“We are a collection of all the stories that have been passed down to us.” – Tiphanie Yanique
Award-winning writer and Virgin Islander Tiphanie Yanique joins Kaiama and Tami on this week’s episode of WRITING HOME. Tiphanie beautifully answers (and evades) our hosts’ questions about the relationship between poetic form and place, balancing beauty and pragmatism, and addressing racial inequality through participation in the publishing industry. Tiphanie hints at the themes that preoccupy her in her upcoming book Monster in the Middle – American colonial identity in the Caribbean, the impact of motherhood on her writing, and the nuns and mermaids she plans to somehow include in a future novel.
Tiphanie Yanique is a novelist, poet, essayist and short story writer. Her writing has won the Bocas Award for Caribbean Fiction, the Boston Review Prize in Fiction, a Rona Jaffe Foundation Writers Award, a Pushcart Prize, a Fulbright Scholarship and an Academy of American Poet’s Prize. She has been listed by the Boston Globe as one of the sixteen cultural figures to watch out for and her writing has been published in the New York Times, Best African American Fiction, The Wall Street Journal, American Short Fiction and other places. Tiphanie is from the Virgin Islands. She grew up in the Hospital Ground neighborhood in St. Thomas. She lives now with her family in Atlanta where she is a tenured associate professor at Emory University.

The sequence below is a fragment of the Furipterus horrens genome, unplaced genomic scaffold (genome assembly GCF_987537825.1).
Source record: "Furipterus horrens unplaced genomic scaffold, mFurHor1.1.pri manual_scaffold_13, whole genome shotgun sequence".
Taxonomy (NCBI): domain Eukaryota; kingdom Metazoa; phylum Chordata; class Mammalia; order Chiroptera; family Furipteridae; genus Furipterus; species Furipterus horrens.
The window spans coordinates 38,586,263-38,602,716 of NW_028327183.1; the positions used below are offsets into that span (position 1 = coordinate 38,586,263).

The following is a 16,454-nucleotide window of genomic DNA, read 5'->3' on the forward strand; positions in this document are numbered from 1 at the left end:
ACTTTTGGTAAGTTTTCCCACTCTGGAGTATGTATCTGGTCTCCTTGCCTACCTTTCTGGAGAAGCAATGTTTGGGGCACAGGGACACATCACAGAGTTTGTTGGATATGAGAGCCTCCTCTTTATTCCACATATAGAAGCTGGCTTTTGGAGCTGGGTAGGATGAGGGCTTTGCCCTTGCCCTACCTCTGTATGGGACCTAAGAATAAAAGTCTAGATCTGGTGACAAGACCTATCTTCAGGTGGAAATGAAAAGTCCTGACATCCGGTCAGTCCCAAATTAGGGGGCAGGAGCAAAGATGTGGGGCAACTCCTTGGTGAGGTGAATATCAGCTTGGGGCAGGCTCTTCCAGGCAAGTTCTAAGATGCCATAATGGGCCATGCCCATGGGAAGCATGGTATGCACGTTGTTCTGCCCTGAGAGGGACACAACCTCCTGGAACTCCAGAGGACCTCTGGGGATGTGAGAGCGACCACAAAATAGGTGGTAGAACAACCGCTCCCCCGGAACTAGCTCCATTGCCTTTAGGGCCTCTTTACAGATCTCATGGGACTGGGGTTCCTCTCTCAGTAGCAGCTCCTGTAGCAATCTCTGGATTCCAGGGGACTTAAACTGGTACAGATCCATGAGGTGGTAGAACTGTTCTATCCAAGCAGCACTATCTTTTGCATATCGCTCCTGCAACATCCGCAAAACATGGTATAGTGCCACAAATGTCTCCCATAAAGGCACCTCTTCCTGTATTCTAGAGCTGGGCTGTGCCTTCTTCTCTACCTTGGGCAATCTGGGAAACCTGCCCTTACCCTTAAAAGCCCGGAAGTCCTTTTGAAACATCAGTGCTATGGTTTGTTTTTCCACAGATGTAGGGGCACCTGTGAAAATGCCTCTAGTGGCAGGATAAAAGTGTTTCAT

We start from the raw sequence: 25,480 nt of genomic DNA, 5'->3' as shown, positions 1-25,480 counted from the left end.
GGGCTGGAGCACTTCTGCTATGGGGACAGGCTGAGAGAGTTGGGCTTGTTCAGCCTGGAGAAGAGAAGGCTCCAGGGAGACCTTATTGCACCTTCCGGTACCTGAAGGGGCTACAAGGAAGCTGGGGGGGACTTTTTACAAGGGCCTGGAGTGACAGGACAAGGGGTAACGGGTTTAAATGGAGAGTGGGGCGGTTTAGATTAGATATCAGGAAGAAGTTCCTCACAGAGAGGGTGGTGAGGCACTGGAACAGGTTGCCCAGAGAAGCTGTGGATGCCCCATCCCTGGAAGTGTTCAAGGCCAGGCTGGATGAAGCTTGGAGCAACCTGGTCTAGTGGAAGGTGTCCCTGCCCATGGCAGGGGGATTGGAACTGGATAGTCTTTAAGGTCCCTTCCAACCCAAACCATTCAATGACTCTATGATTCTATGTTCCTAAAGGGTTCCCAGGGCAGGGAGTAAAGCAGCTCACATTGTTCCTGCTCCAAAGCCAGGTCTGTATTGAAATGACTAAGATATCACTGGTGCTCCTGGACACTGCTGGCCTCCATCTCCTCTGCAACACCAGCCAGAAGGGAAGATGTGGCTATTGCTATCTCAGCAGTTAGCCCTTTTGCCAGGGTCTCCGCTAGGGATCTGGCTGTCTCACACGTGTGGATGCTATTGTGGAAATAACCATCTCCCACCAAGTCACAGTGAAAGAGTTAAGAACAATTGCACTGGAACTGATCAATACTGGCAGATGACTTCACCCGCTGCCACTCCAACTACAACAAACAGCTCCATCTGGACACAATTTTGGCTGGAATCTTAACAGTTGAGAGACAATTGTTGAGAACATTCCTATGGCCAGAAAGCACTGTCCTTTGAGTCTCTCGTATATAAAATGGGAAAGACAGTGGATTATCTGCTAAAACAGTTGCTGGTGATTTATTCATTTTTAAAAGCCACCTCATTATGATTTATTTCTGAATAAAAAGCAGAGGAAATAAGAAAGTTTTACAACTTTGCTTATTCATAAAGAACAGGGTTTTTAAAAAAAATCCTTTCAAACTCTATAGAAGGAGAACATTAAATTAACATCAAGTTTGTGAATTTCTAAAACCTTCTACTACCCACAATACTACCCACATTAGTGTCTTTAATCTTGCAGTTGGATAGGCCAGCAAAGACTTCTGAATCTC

Tiphanie’s novels and poetry:
Monster in the Middle (October 2021)
Land of Love and Drowning (2014)
How to Escape From a Leper Colony (2010)
Works Tiphanie mentioned:
Alscess Lewis-Brown and the hurriku
photo credit | Roger Slavens